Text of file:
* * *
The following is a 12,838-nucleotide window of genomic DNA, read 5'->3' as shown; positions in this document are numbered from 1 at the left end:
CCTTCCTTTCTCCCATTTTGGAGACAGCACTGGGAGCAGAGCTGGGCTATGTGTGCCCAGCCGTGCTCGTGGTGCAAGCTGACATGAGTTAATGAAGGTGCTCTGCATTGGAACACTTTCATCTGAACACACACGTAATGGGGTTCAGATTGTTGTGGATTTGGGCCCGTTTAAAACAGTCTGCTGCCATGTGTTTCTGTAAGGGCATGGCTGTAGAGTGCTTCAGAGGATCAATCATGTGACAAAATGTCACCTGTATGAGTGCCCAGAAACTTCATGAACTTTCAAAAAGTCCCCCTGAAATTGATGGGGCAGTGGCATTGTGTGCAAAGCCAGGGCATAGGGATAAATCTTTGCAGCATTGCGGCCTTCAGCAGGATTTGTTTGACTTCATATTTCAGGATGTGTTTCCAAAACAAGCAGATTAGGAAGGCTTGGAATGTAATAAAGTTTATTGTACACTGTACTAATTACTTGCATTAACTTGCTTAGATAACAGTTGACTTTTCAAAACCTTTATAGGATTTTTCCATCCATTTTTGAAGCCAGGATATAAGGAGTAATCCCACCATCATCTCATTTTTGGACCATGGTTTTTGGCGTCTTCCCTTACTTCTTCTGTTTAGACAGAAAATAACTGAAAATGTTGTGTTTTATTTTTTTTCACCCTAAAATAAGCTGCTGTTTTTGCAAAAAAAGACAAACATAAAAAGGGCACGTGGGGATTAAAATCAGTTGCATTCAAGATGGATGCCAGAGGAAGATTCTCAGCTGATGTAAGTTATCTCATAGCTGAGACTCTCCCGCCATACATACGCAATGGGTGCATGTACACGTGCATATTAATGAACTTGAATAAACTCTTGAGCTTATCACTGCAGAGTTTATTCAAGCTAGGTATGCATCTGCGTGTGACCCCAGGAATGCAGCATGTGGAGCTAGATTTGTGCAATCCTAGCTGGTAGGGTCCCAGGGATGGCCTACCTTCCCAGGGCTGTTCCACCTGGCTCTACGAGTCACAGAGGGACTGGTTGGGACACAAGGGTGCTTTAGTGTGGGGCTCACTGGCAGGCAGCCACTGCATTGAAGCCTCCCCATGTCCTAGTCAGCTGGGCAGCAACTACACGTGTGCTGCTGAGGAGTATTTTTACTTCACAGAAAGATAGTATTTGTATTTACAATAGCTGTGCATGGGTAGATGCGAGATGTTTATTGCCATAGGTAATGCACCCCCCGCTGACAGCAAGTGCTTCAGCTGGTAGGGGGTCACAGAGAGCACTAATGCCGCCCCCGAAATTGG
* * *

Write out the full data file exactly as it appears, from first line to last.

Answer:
The following is a 12,838-nucleotide window of genomic DNA, read 5'->3' as shown; positions in this document are numbered from 1 at the left end:
CCTTCCTTTCTCCCATTTTGGAGACAGCACTGGGAGCAGAGCTGGGCTATGTGTGCCCAGCCGTGCTCGTGGTGCAAGCTGACATGAGTTAATGAAGGTGCTCTGCATTGGAACACTTTCATCTGAACACACACGTAATGGGGTTCAGATTGTTGTGGATTTGGGCCCGTTTAAAACAGTCTGCTGCCATGTGTTTCTGTAAGGGCATGGCTGTAGAGTGCTTCAGAGGATCAATCATGTGACAAAATGTCACCTGTATGAGTGCCCAGAAACTTCATGAACTTTCAAAAAGTCCCCCTGAAATTGATGGGGCAGTGGCATTGTGTGCAAAGCCAGGGCATAGGGATAAATCTTTGCAGCATTGCGGCCTTCAGCAGGATTTGTTTGACTTCATATTTCAGGATGTGTTTCCAAAACAAGCAGATTAGGAAGGCTTGGAATGTAATAAAGTTTATTGTACACTGTACTAATTACTTGCATTAACTTGCTTAGATAACAGTTGACTTTTCAAAACCTTTATAGGATTTTTCCATCCATTTTTGAAGCCAGGATATAAGGAGTAATCCCACCATCATCTCATTTTTGGACCATGGTTTTTGGCGTCTTCCCTTACTTCTTCTGTTTAGACAGAAAATAACTGAAAATGTTGTGTTTTATTTTTTTTCACCCTAAAATAAGCTGCTGTTTTTGCAAAAAAAGACAAACATAAAAAGGGCACGTGGGGATTAAAATCAGTTGCATTCAAGATGGATGCCAGAGGAAGATTCTCAGCTGATGTAAGTTATCTCATAGCTGAGACTCTCCCGCCATACATACGCAATGGGTGCATGTACACGTGCATATTAATGAACTTGAATAAACTCTTGAGCTTATCACTGCAGAGTTTATTCAAGCTAGGTATGCATCTGCGTGTGACCCCAGGAATGCAGCATGTGGAGCTAGATTTGTGCAATCCTAGCTGGTAGGGTCCCAGGGATGGCCTACCTTCCCAGGGCTGTTCCACCTGGCTCTACGAGTCACAGAGGGACTGGTTGGGACACAAGGGTGCTTTAGTGTGGGGCTCACTGGCAGGCAGCCACTGCATTGAAGCCTCCCCATGTCCTAGTCAGCTGGGCAGCAACTACACGTGTGCTGCTGAGGAGTATTTTTACTTCACAGAAAGATAGTATTTGTATTTACAATAGCTGTGCATGGGTAGATGCGAGATGTTTATTGCCATAGGTAATGCACCCCCCGCTGACAGCAAGTGCTTCAGCTGGTAGGGGGTCACAGAGAGCACTAATGCCGCCCCCGAAATTGG